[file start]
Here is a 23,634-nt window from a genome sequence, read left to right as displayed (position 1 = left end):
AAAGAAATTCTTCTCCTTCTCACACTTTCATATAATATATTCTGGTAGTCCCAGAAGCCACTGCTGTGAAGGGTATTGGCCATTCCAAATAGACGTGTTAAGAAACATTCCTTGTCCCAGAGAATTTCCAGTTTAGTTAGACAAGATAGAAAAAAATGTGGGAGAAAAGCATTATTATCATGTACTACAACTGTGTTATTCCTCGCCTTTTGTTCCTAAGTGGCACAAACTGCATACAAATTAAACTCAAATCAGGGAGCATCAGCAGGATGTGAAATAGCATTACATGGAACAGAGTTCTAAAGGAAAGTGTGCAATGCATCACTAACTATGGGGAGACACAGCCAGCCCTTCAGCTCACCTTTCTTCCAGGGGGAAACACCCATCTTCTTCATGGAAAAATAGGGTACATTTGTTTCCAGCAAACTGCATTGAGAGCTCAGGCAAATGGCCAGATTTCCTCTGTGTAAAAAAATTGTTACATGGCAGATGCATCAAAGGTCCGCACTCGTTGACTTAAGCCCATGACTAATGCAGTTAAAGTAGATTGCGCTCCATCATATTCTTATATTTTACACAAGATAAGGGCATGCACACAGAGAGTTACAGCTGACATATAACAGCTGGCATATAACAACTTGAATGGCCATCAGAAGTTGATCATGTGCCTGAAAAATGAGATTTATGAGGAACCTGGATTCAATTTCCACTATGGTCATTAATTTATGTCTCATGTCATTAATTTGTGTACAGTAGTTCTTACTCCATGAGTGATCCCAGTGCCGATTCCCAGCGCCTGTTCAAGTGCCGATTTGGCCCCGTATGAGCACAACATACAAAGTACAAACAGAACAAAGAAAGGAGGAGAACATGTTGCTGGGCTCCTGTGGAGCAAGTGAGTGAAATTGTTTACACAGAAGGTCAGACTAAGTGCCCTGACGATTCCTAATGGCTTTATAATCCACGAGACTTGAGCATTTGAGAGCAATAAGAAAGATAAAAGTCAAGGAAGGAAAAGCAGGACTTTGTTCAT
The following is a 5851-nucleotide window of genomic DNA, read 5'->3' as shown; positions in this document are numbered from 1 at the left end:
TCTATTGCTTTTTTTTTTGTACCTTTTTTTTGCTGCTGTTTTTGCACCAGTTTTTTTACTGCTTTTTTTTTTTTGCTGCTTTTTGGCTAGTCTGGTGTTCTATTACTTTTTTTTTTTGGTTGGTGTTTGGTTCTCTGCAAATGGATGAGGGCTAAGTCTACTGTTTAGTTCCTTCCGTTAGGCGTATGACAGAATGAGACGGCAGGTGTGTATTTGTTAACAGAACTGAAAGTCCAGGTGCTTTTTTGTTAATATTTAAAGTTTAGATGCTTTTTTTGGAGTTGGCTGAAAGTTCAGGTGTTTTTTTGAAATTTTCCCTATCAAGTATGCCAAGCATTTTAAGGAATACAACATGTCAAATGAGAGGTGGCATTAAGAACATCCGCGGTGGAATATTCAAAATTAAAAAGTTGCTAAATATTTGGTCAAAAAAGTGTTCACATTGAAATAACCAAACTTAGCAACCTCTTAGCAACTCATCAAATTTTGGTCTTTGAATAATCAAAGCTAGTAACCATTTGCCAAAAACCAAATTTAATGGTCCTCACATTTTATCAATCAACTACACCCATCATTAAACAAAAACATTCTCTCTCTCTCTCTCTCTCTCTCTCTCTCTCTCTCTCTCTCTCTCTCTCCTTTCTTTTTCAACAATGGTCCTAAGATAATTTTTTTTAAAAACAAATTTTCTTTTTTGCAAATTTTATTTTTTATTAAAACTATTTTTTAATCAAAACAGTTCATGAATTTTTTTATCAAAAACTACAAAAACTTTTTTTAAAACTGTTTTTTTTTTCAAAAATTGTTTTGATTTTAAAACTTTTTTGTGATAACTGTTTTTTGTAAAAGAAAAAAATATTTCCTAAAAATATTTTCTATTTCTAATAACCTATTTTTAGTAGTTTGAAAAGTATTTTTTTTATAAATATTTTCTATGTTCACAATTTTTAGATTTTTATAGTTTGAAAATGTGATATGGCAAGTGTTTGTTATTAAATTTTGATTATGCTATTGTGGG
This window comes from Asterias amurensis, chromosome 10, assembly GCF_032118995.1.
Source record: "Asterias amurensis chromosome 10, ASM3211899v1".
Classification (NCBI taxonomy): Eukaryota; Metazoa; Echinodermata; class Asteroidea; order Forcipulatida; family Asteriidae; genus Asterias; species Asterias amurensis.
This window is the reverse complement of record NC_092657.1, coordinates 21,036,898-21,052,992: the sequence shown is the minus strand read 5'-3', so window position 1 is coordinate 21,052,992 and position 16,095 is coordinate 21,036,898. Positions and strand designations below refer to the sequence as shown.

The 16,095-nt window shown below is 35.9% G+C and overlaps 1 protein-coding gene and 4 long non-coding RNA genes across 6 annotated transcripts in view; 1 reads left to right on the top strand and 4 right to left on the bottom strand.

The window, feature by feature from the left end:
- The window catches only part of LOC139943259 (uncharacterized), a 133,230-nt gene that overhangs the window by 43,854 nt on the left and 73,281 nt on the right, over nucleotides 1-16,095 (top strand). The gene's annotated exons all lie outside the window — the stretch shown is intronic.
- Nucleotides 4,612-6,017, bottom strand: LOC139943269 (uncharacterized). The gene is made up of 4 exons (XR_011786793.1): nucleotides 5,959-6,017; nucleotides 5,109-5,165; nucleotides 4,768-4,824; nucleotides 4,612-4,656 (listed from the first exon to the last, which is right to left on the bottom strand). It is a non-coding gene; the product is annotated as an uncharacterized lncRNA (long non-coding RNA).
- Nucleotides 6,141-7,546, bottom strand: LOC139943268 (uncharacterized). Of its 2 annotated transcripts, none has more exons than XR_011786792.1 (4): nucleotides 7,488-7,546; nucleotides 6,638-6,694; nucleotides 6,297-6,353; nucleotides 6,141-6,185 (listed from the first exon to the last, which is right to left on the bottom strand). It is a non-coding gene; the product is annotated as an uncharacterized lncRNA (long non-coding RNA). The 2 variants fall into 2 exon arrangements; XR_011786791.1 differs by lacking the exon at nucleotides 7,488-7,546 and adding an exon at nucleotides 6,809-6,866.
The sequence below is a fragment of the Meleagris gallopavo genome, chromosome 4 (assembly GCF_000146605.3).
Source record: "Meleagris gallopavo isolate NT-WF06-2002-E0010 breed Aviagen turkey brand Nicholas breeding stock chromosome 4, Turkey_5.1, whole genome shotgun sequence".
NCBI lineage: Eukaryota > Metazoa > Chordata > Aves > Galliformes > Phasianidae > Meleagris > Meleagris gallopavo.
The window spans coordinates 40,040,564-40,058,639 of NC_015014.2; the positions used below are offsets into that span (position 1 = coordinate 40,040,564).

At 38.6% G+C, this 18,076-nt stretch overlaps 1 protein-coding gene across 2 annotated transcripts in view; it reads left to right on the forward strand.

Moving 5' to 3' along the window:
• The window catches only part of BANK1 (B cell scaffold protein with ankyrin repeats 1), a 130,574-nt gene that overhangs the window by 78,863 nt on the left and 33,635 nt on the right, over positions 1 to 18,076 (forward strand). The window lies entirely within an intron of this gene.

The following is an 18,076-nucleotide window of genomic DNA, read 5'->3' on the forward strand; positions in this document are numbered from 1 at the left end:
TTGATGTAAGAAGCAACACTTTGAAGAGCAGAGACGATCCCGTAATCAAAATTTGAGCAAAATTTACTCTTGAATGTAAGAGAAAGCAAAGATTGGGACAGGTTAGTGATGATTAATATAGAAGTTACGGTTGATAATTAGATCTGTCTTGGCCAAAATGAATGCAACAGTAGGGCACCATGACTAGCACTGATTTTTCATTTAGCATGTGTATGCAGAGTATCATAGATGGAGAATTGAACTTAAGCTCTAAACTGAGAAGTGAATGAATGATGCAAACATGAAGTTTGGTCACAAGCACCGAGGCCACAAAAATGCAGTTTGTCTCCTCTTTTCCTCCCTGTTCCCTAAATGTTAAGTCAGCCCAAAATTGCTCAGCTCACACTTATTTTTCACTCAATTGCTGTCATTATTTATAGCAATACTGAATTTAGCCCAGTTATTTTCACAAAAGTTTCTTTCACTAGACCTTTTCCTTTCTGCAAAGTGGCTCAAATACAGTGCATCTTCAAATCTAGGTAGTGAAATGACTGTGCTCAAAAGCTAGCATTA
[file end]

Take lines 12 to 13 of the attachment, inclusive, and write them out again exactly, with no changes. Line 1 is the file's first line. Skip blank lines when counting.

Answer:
- Nucleotides 4,612-6,017, bottom strand: LOC139943269 (uncharacterized). The gene is made up of 4 exons (XR_011786793.1): nucleotides 5,959-6,017; nucleotides 5,109-5,165; nucleotides 4,768-4,824; nucleotides 4,612-4,656 (listed from the first exon to the last, which is right to left on the bottom strand). It is a non-coding gene; the product is annotated as an uncharacterized lncRNA (long non-coding RNA).
- Nucleotides 6,141-7,546, bottom strand: LOC139943268 (uncharacterized). Of its 2 annotated transcripts, none has more exons than XR_011786792.1 (4): nucleotides 7,488-7,546; nucleotides 6,638-6,694; nucleotides 6,297-6,353; nucleotides 6,141-6,185 (listed from the first exon to the last, which is right to left on the bottom strand). It is a non-coding gene; the product is annotated as an uncharacterized lncRNA (long non-coding RNA). The 2 variants fall into 2 exon arrangements; XR_011786791.1 differs by lacking the exon at nucleotides 7,488-7,546 and adding an exon at nucleotides 6,809-6,866.